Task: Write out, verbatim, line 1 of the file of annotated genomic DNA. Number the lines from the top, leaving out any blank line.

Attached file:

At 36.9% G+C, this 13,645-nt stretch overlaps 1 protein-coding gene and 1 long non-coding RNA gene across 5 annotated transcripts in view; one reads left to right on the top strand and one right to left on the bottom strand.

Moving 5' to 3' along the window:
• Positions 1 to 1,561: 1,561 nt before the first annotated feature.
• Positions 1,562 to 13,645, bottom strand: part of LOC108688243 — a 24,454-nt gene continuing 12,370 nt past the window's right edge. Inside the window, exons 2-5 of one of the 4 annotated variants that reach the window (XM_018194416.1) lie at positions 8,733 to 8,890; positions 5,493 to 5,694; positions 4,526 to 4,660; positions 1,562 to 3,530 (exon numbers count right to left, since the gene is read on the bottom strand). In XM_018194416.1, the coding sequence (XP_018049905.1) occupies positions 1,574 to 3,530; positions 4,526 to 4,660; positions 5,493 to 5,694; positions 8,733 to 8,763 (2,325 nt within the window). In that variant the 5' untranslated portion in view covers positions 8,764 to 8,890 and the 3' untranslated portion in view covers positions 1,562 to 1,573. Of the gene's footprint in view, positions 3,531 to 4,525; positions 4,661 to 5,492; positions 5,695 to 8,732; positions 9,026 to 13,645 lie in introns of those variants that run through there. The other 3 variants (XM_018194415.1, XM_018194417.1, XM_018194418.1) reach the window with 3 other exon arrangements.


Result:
At 36.9% G+C, this 13,645-nt stretch overlaps 1 protein-coding gene and 1 long non-coding RNA gene across 5 annotated transcripts in view; one reads left to right on the top strand and one right to left on the bottom strand.